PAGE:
Schering pumps cash into Epix to market MS-325

June 21, 2000

Three-way partnership powers behind former AngioMarkThree pharmaceutical companies have decided to pool their smarts, cash, and name recognition to see each other through the stiff regulatory process and expensive clinical trial periods of

Three-way partnership powers behind former AngioMark

Three pharmaceutical companies have decided to pool their smarts, cash, and name recognition to see each other through the stiff regulatory process and expensive clinical trial periods of contrast agent development.

Epix Medical, Mallinckrodt, and Berlex (the U.S. subsidiary of Germany’s Schering) jointly announced a series of agreements covering Epix Medical’s MS-325, which was formerly licensed by Mallinckrodt as AngioMark.

MS-325 is now in phase III clinical trials, and Epix expects to complete patient trial enrollment for the agent in the first half of 2001, said Michael Webb, CEO of the small Massachusetts-based pharmaceutical development company.

Epix and Mallinckrodt of St. Louis struck up their agreement two years ago. AngioMark will be used with MR angiography for the visualization of arteries and veins. Mallinckrodt and Epix hope the agent will improve the diagnosis of atherosclerotic occlusive disease (SCAN 8/5/98). The agent is designed to provide a safe, minimally invasive alternative to x-ray angiography.

Company officials from Mallinckrodt and Epix said the partnership enables these companies to survive in the expensive and often tough contrast agent industry.

“There was no way we could do it by ourselves. We couldn’t do it with one (other) company; we had to do it with two companies,” Webb said.

As a development-stage company, Epix has no commercial products, relying on licensing fees and collaborative agreements for revenue. For fiscal 1998, Epix incurred losses of $28.4 million (Diagnostic Imaging 100, Winter 1999). Mallinckrodt, on the other hand, has a few contrast agents on the market, but the company has been the subject of long and costly legal battles over patent infringement issues (SCAN 5/24/00).

Mallinckrodt spokesperson Barbara Abbett said the agreement unites three important skills: Epix’s research capabilities, Schering’s experience with pharmaceuticals and MR, and Mallinckrodt’s manufacturing skills.

“What is critical is the stiff regulatory and economic environment we are doing business in. It just takes more dollars to bring a product through the research and development stage and to the market,” Abbett said.

Berlex and Schering did not respond to further questions about the deal.

Under the agreement, Schering will pay Epix a $10 million fee up-front and $20 million in milestone payments for the exclusive right to codevelop and sell MS-325 worldwide, except in Japan. Epix will complete the clinical trials and file for FDA approval in the U.S. and Schering will lead the trials in Europe.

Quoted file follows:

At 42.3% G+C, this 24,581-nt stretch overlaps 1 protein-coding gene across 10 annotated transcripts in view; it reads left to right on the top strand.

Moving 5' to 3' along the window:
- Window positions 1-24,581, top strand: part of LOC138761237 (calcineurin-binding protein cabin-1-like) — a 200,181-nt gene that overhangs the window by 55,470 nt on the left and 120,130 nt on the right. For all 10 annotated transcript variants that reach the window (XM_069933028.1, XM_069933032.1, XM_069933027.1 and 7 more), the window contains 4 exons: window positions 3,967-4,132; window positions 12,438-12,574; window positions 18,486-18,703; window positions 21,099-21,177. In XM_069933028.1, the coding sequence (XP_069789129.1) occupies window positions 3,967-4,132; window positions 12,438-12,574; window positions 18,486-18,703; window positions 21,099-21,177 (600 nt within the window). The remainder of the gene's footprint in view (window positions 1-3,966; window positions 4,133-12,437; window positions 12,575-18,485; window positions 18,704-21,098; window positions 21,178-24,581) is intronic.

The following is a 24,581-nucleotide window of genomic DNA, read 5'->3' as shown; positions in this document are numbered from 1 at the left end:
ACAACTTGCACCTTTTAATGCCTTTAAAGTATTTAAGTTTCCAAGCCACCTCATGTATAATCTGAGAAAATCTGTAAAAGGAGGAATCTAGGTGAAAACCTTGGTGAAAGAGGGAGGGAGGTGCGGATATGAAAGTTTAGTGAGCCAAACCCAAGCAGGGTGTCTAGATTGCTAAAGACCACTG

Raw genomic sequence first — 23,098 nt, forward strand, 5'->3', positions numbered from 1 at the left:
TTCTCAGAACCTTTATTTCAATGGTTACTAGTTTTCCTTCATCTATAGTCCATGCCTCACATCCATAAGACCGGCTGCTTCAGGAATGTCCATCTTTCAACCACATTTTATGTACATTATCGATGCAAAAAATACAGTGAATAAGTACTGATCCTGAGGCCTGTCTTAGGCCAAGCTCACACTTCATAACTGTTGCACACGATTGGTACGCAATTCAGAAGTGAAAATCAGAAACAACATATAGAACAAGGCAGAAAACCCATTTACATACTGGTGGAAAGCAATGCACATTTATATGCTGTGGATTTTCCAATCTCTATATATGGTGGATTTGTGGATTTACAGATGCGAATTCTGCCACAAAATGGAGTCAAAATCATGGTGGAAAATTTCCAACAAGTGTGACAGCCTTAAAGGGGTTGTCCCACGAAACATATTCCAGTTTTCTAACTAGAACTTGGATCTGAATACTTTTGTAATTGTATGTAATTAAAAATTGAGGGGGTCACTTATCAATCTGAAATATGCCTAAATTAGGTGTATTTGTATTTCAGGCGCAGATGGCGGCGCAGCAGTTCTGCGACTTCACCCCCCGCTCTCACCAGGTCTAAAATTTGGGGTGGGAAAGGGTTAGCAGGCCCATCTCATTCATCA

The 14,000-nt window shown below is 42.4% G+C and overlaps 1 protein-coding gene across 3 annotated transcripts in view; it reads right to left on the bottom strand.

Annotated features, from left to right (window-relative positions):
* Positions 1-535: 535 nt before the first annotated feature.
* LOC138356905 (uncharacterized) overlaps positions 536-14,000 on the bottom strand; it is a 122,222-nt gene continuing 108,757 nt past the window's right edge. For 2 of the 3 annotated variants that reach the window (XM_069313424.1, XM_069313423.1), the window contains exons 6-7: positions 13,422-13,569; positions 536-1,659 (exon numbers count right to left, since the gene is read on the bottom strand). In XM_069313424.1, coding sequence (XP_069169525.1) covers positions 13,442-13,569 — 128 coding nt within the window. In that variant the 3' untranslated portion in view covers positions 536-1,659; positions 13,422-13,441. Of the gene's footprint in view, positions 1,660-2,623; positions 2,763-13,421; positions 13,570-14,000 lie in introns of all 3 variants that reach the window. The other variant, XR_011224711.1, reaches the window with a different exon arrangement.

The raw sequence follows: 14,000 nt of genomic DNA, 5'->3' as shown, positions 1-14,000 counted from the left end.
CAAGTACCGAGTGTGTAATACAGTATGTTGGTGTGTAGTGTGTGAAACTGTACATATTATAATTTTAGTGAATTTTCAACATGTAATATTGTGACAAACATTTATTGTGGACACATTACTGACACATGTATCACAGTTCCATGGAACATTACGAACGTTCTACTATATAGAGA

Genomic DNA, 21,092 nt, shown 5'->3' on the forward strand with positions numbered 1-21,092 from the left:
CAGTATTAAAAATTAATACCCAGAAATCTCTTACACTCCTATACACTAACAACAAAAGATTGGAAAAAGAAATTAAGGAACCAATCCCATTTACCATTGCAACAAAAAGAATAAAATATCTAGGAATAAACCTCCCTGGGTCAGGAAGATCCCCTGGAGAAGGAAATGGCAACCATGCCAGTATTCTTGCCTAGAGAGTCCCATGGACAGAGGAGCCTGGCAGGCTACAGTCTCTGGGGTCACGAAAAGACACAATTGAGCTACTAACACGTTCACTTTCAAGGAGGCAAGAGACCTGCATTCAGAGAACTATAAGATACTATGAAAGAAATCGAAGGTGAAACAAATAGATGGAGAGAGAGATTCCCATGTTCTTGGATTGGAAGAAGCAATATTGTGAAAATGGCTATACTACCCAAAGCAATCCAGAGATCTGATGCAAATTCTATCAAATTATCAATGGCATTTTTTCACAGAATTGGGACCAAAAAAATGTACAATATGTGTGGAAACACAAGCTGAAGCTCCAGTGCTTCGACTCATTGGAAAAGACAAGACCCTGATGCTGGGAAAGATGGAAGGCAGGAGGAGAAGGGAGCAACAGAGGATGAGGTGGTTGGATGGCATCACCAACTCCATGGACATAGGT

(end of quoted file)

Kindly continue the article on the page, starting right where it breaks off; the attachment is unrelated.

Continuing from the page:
“We are hoping that (Schering’s) experience in Europe will accelerate the time period of the trials,” Webb said.

Epix and Schering will split the clinical development costs of MS-325 equally, and Mallinckrodt will assume responsibility for manufacturing the agent for clinical development and commercial use. Epix and Schering will share equally in operating profits in the U.S., while Schering will pay Epix a royalty on gross profits everywhere else they sell it. Mallinckrodt will earn profits on the manufacture of MS-325 and will participate in profit sharing with Epix as well. The percentage of each company’s royalties is not being disclosed, Abbett said.

In a separate agreement, Schering and Epix have agreed to codevelop and commercialize another Epix MR cardiovascular contrast agent besides MS-325. Epix also has the right to obtain a royalty from the worldwide sales of Schering’s SHU555C agent, and may exercise this right through payment of an up-front fee upon marketing approval of SHU555C and MS-325. In addition, Epix acquired exclusive rights to codevelop and share profits on Schering’s Gadomer-17. After trials on this product are completed, Epix may exercise its right through payment of an up-front fee and further milestone payments. Epix and Schering will share equally in development costs and profits for Gadomer-17.

Abbett of Mallinckrodt said her company has another MR product on the market called Gastromark.

“We can continue to be a player in the blood pool segment, but not have to worry about going it on our own,” Abbett said.

Webb of Epix said he hopes the three-way agreement stays intact for the life of the product, which is estimated to be about 15 years. If MS-325 doesn’t capture the market and become a financial success, Webb said there is language in the agreement that will let Schering out of the deal. Webb said he is hoping that doesn’t happen. MS-325 is an effective product because it illuminates the veins for an hour and a half, while other MR cardiography contrasts leak out in 30 seconds, he said.

“When you have paid a lot of money to get in, the incentive to drop out is very low,” he said.